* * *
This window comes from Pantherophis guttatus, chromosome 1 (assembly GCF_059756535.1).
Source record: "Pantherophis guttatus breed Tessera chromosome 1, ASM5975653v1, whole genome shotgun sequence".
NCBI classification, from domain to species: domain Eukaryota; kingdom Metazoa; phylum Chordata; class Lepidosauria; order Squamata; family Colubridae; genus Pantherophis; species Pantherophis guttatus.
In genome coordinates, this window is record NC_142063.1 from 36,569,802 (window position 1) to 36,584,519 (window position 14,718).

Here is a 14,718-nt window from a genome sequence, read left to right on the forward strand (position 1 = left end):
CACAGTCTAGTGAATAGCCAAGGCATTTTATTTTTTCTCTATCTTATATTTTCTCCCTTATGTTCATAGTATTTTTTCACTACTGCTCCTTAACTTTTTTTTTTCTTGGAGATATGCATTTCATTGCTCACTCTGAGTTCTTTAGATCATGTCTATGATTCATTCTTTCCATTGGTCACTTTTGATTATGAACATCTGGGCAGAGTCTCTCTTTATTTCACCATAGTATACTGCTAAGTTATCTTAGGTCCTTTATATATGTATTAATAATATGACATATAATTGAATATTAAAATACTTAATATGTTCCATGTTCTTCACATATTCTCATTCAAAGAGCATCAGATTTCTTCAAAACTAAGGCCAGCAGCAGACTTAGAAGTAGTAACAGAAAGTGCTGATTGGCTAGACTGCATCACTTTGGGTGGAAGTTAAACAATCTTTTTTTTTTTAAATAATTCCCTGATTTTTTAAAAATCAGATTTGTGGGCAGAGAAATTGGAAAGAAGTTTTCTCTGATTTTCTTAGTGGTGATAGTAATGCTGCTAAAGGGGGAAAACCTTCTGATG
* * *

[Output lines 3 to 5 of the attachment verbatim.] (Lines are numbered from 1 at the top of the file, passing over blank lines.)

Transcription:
NCBI classification, from domain to species: domain Eukaryota; kingdom Metazoa; phylum Chordata; class Lepidosauria; order Squamata; family Colubridae; genus Pantherophis; species Pantherophis guttatus.
In genome coordinates, this window is record NC_142063.1 from 36,569,802 (window position 1) to 36,584,519 (window position 14,718).

Here is a 14,718-nt window from a genome sequence, read left to right on the forward strand (position 1 = left end):